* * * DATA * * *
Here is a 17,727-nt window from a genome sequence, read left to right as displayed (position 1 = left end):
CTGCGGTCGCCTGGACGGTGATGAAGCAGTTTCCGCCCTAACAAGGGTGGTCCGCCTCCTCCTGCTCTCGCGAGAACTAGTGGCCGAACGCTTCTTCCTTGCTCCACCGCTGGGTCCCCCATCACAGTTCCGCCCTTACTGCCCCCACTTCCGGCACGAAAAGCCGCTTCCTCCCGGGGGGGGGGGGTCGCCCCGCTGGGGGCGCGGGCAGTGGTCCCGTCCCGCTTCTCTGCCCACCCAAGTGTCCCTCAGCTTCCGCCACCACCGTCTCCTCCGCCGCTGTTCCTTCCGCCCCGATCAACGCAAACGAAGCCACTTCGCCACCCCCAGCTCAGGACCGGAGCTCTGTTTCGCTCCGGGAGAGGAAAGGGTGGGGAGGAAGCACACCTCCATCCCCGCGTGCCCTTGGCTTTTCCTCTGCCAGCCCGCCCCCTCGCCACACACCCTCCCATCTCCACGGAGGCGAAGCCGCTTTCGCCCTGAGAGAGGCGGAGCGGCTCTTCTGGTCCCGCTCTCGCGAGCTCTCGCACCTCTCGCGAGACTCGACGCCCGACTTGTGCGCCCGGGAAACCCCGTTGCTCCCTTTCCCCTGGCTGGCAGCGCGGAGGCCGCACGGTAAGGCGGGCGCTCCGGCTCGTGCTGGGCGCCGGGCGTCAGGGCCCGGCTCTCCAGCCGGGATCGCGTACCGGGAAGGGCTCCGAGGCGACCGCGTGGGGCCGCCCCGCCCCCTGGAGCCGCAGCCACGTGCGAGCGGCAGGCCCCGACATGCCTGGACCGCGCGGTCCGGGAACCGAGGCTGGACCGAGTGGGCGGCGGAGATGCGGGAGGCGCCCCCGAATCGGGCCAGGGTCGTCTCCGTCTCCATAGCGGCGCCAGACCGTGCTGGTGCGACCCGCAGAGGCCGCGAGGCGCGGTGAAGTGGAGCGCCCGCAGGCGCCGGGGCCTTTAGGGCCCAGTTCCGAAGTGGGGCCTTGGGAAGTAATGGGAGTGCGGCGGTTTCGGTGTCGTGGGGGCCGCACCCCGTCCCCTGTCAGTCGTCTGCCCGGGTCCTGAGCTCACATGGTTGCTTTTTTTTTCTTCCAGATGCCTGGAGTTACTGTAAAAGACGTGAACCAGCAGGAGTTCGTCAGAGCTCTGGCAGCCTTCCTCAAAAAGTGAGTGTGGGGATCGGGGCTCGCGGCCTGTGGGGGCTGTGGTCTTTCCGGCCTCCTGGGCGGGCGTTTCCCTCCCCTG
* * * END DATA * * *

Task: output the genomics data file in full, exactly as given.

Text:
Here is a 17,727-nt window from a genome sequence, read left to right as displayed (position 1 = left end):
CTGCGGTCGCCTGGACGGTGATGAAGCAGTTTCCGCCCTAACAAGGGTGGTCCGCCTCCTCCTGCTCTCGCGAGAACTAGTGGCCGAACGCTTCTTCCTTGCTCCACCGCTGGGTCCCCCATCACAGTTCCGCCCTTACTGCCCCCACTTCCGGCACGAAAAGCCGCTTCCTCCCGGGGGGGGGGGGTCGCCCCGCTGGGGGCGCGGGCAGTGGTCCCGTCCCGCTTCTCTGCCCACCCAAGTGTCCCTCAGCTTCCGCCACCACCGTCTCCTCCGCCGCTGTTCCTTCCGCCCCGATCAACGCAAACGAAGCCACTTCGCCACCCCCAGCTCAGGACCGGAGCTCTGTTTCGCTCCGGGAGAGGAAAGGGTGGGGAGGAAGCACACCTCCATCCCCGCGTGCCCTTGGCTTTTCCTCTGCCAGCCCGCCCCCTCGCCACACACCCTCCCATCTCCACGGAGGCGAAGCCGCTTTCGCCCTGAGAGAGGCGGAGCGGCTCTTCTGGTCCCGCTCTCGCGAGCTCTCGCACCTCTCGCGAGACTCGACGCCCGACTTGTGCGCCCGGGAAACCCCGTTGCTCCCTTTCCCCTGGCTGGCAGCGCGGAGGCCGCACGGTAAGGCGGGCGCTCCGGCTCGTGCTGGGCGCCGGGCGTCAGGGCCCGGCTCTCCAGCCGGGATCGCGTACCGGGAAGGGCTCCGAGGCGACCGCGTGGGGCCGCCCCGCCCCCTGGAGCCGCAGCCACGTGCGAGCGGCAGGCCCCGACATGCCTGGACCGCGCGGTCCGGGAACCGAGGCTGGACCGAGTGGGCGGCGGAGATGCGGGAGGCGCCCCCGAATCGGGCCAGGGTCGTCTCCGTCTCCATAGCGGCGCCAGACCGTGCTGGTGCGACCCGCAGAGGCCGCGAGGCGCGGTGAAGTGGAGCGCCCGCAGGCGCCGGGGCCTTTAGGGCCCAGTTCCGAAGTGGGGCCTTGGGAAGTAATGGGAGTGCGGCGGTTTCGGTGTCGTGGGGGCCGCACCCCGTCCCCTGTCAGTCGTCTGCCCGGGTCCTGAGCTCACATGGTTGCTTTTTTTTTCTTCCAGATGCCTGGAGTTACTGTAAAAGACGTGAACCAGCAGGAGTTCGTCAGAGCTCTGGCAGCCTTCCTCAAAAAGTGAGTGTGGGGATCGGGGCTCGCGGCCTGTGGGGGCTGTGGTCTTTCCGGCCTCCTGGGCGGGCGTTTCCCTCCCCTG